There are two new movies out that take on recent controversial events.
They play like docudramas, ticking away real-life months, days, hours and minutes in events leading to crises -- crises that are still hotly debated.
One has an all-star cast. The other does not.
One is nominated for an Oscar as Best Picture. The other won't be eligible till next year.
One is loud and glitzy. The other is loud and gritty.
Both are saturated with testosterone.
But here's the thing: The heralded one with the huge buildup, the Oscar nomination and the big time cast is a meandering, sloppy mess. Meanwhile, the other, newer movie is tighter, fairer, more accurate and more thought-provoking.
And while they tell stories of entirely different events, they come at their subjects with the same mission: to tell it like it is/was.
In the Oscar-nominated The Big Short four comers in the world of high-finance predict the credit and housing bubble collapse of 2007, and decide to take on the big banks for their greed and lack of foresight. These four are played by Christian Bale, Ryan Gosling, Steve Carell and Brad Pitt. They're all quirky, fidgety and idiosyncratic in a Steve Jobs or Mark Zuckerberg sort of way. Among the four, Bale and Pitt are the standouts. As usual, Bale is so good that he actually inhabits the character and becomes a sort of all-consuming Nosterdamus as the film unfolds. Pitt is more nuanced, more subtle, more mature. And in the end, his is the definitive performance in this loud, raucous, in-your-face drama where characters stop the action to talk directly to the audience, scenes are played and replayed and a narrator plays tricks with the story, telling you one thing and then "correcting" himself to tell you what really happened.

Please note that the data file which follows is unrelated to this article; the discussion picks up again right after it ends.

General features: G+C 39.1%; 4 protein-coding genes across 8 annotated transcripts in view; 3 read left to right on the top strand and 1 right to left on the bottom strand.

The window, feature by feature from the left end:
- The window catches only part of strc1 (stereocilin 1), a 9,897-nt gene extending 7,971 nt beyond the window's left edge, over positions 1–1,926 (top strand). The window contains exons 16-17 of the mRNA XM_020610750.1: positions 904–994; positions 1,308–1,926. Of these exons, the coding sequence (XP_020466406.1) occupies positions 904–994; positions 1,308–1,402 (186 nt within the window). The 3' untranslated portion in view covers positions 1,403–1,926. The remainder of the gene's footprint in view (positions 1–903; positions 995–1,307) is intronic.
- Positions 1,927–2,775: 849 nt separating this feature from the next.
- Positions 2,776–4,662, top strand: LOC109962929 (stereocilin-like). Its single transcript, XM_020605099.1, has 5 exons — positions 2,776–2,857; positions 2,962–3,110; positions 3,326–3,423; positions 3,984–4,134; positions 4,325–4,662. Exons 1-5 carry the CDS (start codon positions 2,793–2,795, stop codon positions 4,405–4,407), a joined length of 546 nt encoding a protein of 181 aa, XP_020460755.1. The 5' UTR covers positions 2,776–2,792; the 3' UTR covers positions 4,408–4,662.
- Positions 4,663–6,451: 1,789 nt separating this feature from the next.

On top of all that, there are celebrity guests who drop into the film to explain arcane economic terms and principles using everyday objects and activities. For example, Anthony Bourdain uses food and culinary devices to teach you about money, mortgages and management (or lack thereof). But all the cheap devices in the world can't save a movie that is just as hackneyed, just as manipulative and just as anti-capitalist as practically every other movie that Hollywood has ever made about business, finance and Wall Street. The Big Short is a confusing labyrinth that really leads nowhere.
Still, there are some newcomers who really shine in this flick, most notably Jeremy Strong as the smart, flip, intense Vinnie and Finn Wittrock as the zillionaire wannabe Jamie. Keep an eye on these two in the years ahead.
Now, onto the the far, far, better of the two.
13 Hours, The Secret Soldiers of Benghazi tells us that "when everything went wrong, six men had the courage to do what was right."
This is the story of how American Ambassador Chris Stevens was killed during an attack on our U.S. compound in Libya as a security team struggled to make sense out of the chaos, holding off attackers while waiting for help that never arrived.
First, understand this: 13 Hours does not take on the political issues surrounding the Benghazi debacle. There is no reference to President Obama or Hillary Clinton and neither are characters in the film. Nor do we get to see or hear from Trey Gowdy. None of them are part of this movie.
13 Hours is a riveting, thorough, accurate depiction of the events leading up to the rout at Benghazi and the attack itself.
This is a fast-paced action drama that unfolds in a familiar narrative fashion with a story that is told through the lives of two active-duty special ops officers and five CIA operatives. Four people were killed in the Battle of Benghazi: Ambassador Stevens, foreign service information officer Sean Smith and CIA contractors Tyrone S. Woods and Glenn Doherty. Both Woods and Doherty were former Navy Seals.
In tone and content 13 Hours is very similar to American Sniper. It takes us inside the hearts, lives and minds of the courageous warriors who defend our nation in some of the most dangerous places on earth. It also reveals the adrenaline rush these warriors get out of combat, their need to keep going back for more and their apparent inability to make smooth transitions from the battlefield to the everyday world we take for granted.
As far as we can tell, this film is faithful to the facts and the story. It shows what happened (and what didn't happen) and let's you make up your own mind.
The entire cast is excellent but we'd be remiss if we did not mention the compelling John Krasinski, David Denman, Demetrius Grosse and David Constable.
This is an intelligent, captivating film that is worth your time and money. Don't miss it!
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